July 7 has so much significance for Swahili and Swahili speakers. Besides the Saba Saba civil disobedience proposed by the opposition, the name itself is a Swahili phrase to mean the seventh day of the seventh month.
In 2021 before UNESCO members declared the day as the official Swahili day during a member states' session in Paris in November 2021, July 7 witnessed the adoption of Swahili as a language by the Tanganyika African Union (TANU) in 1954. Besides that, it's the date that in 2000, the East African Community was re-established.
Go to Lamu (Amu), or Old Town in Mombasa, and you will hear a different form of Swahili, one of the most widely spoken languages in the world.
Listen to an urbanite from Nairobi speak after a short trip to Mombasa, and their accent is Mombasani.
Love ballads from Otile Brown, Arrow Bwoy or bongo music from Wasafi, Lordy Music, Marioo, Ali Kiba, Maua Sama and other bongo crooners are hot on radio and dancefloors, getting the lion's share of airplay. Swahili reigns supreme.
These serenades have strong roots finTaarab music from the East African coast. A genre of rhythmic, sung poems with social purposes that mostly touch on 'mipasho', the art of openly backbiting opponents, the music that borrows from Arabic, Indian, African, Indonesian, European and Latin has entertained coasterians for more than a century.
Predominantly music meant for housewives going about their daily chores while enjoying relatable content about co-wives, Taarab music has influenced contemporary artistes who have churned hits that got national acceptance and the genre much acceptance.
Nyota Ndogo, born Mwanaisha Abdalla, is one of the biggest proponents of Taarab-influenced pop music.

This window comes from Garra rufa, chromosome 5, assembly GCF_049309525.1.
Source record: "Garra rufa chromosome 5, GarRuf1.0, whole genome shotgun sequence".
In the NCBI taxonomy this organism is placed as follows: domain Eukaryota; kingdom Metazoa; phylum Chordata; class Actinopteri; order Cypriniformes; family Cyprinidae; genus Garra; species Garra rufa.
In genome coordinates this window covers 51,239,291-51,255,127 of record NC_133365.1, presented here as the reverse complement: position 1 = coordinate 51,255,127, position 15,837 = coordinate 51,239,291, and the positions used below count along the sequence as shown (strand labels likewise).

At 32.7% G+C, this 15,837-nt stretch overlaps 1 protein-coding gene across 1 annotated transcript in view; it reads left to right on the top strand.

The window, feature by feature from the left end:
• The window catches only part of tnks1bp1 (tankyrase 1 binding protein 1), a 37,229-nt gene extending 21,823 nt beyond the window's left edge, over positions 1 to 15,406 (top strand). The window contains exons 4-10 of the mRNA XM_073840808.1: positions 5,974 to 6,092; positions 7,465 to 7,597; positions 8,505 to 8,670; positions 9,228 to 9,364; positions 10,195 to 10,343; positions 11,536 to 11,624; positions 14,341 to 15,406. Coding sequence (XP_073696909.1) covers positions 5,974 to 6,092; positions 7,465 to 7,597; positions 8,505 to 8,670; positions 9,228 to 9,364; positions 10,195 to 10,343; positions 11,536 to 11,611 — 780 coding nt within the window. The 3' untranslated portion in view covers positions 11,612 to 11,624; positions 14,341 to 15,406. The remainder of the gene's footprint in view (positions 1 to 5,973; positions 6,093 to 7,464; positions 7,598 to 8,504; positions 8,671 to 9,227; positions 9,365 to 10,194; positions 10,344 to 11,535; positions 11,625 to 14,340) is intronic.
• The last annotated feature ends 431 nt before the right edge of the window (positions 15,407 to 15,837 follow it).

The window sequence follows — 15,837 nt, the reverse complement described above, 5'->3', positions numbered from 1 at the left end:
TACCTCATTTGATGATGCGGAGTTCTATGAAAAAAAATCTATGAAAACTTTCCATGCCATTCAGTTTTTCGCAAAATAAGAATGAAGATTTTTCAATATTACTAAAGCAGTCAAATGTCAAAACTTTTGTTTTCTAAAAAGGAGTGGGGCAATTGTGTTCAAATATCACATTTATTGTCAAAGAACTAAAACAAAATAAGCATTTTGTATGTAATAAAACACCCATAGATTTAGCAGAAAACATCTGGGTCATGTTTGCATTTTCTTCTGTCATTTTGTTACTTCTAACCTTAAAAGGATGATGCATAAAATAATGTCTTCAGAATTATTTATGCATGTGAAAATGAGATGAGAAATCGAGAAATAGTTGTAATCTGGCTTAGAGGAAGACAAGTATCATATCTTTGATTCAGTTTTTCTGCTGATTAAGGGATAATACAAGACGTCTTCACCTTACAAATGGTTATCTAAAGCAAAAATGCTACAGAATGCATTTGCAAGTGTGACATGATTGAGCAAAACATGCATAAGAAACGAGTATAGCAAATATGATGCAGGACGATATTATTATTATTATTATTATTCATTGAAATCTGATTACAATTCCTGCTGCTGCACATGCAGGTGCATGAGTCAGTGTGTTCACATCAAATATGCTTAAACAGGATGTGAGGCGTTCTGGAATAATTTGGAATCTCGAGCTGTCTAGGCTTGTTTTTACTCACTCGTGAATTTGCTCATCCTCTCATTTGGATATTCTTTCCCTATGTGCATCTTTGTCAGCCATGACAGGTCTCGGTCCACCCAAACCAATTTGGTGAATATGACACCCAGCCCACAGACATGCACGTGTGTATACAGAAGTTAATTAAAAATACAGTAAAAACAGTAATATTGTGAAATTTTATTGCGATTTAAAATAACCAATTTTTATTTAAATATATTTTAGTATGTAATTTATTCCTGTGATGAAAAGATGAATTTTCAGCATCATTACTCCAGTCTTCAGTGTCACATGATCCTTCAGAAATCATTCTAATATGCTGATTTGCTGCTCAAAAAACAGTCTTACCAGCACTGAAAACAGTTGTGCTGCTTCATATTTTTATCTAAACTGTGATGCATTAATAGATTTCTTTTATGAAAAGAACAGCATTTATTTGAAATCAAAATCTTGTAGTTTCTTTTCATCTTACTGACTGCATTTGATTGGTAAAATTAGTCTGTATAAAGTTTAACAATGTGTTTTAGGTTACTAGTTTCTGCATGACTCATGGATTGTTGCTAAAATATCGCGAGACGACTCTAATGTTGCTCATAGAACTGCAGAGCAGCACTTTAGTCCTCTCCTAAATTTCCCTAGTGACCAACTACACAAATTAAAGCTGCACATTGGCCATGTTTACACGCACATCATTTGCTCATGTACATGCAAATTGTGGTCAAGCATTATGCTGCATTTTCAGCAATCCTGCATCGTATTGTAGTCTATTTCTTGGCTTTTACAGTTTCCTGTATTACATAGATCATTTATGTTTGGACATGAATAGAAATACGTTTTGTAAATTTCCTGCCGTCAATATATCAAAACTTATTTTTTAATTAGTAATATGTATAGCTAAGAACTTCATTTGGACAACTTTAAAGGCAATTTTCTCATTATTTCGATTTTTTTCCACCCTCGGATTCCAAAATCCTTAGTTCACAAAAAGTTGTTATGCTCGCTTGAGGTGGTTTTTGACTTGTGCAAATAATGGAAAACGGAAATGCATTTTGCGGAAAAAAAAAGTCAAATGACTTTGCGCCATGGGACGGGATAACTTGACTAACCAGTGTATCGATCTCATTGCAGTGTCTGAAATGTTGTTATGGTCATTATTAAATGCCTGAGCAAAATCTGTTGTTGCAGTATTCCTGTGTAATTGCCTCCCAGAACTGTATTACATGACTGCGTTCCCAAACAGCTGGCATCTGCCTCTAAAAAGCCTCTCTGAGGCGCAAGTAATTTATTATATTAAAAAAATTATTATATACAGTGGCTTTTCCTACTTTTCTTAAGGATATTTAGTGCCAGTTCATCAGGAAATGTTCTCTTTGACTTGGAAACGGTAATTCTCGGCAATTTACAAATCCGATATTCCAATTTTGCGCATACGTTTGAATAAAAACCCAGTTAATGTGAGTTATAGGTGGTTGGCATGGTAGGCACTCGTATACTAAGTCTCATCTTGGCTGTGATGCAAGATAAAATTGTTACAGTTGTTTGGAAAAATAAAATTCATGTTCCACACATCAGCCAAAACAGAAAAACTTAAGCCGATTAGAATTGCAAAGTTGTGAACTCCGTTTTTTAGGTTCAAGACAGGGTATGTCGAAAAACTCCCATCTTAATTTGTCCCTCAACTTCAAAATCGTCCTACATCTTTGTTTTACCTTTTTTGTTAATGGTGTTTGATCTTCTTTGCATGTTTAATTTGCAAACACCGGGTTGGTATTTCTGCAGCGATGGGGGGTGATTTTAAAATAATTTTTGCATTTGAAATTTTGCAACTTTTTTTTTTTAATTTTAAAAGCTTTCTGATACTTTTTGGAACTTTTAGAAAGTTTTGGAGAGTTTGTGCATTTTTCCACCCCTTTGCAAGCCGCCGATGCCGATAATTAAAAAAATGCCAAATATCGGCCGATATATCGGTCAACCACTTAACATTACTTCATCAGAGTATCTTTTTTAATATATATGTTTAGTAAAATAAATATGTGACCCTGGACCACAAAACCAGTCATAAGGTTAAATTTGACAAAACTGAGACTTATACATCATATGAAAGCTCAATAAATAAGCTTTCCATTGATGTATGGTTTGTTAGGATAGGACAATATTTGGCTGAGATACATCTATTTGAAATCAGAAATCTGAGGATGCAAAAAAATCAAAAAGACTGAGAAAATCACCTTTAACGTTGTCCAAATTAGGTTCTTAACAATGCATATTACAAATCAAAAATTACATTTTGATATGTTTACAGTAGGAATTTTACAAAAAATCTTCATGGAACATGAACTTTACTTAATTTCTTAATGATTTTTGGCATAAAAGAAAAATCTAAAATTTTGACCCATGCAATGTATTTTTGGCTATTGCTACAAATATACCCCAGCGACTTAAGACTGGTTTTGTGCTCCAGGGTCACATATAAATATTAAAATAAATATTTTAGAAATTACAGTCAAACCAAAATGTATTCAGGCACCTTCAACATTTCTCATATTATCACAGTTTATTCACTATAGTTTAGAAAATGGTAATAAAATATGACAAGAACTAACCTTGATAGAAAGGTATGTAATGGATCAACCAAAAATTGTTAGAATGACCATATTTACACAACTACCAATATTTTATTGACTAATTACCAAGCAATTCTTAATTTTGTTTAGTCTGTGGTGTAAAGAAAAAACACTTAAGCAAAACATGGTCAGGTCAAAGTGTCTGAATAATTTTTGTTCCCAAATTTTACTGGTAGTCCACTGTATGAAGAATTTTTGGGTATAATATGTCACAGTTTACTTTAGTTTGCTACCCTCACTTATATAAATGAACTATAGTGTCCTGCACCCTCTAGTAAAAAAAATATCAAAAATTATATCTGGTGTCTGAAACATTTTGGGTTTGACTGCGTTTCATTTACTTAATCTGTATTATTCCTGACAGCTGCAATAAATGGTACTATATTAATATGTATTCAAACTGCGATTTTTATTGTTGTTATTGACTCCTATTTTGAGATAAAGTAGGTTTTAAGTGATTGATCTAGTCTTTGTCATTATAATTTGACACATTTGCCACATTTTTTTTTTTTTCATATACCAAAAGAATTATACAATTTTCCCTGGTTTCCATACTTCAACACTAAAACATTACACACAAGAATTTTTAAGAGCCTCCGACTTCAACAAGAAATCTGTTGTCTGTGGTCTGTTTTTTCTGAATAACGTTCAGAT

The late Andrew 'Madebe' Burchell, who discovered Nyota, was quoted saying, "The special thing about Taarab music is its lyrics, the melody and the lyrics it's the mashairi, the poetry, it's the poetry."
Before Nyota, Andrew, who died in November of 2017 from motor neuron disease, had discovered the Queen of Taarab music Malkia Rukia, one of Kenya's best-known Taarab musicians.
According to a study on the oral poetry titled Taarab and Swahili Prose by Flavia Aiello Traore, Taarab is 'Songs to blame, songs to praise, songs to self-defence.'
Besides music, there is art, another form of self-expression that the Swahili have mastered through the beautiful creations plastered on hands and feet named Henna (pronounced as Hina).
Traditionally a reserve of older Swahili women to mark auspicious occasions like weddings, Islamic ceremonies and pilgrimages, the art has extended into a need basis with artists serving a clientele that visit the Kenyan coastal towns that extend from Lunga Lunga to Kiunga.
Another import that was heavily influenced by Arabs who made the coast home, Henna is simply a dye made from dried and crushed plants, whose powder is mixed to make a paste that is then intricately applied on the skin.
The art comes in how intricate the artiste's design is, and how perfect the brown, orange or coffee ink fits your skin tone.
But the biggest export from the Swahili people is the cuisine, a culinary experience that is unmatched in the continent, a perfect blend of different menus that answer to every meal time, also borrowed from visitors and conquerors to the region. It is Arabic Portuguese, and Indian, spicy, colourful and delicious.
The options are presidential, signature meals and restaurants that have seen heads of states walk into for Biriani or pilau, a must-have for every visitor to the coast.
And with the lockdown occasioned by the Corona pandemic, an explosion of cooks who created YouTube channels dedicated to educating the rest on how to prepare these meals, from Viazi Karai to Bhajia, coconut rice to Mahamri decorated with stretch marks.
And that is why there are always 'Swahili Dishes' in every corner of the country, restaurants that try to mimic the cuisine as it's cooked and served at the coast.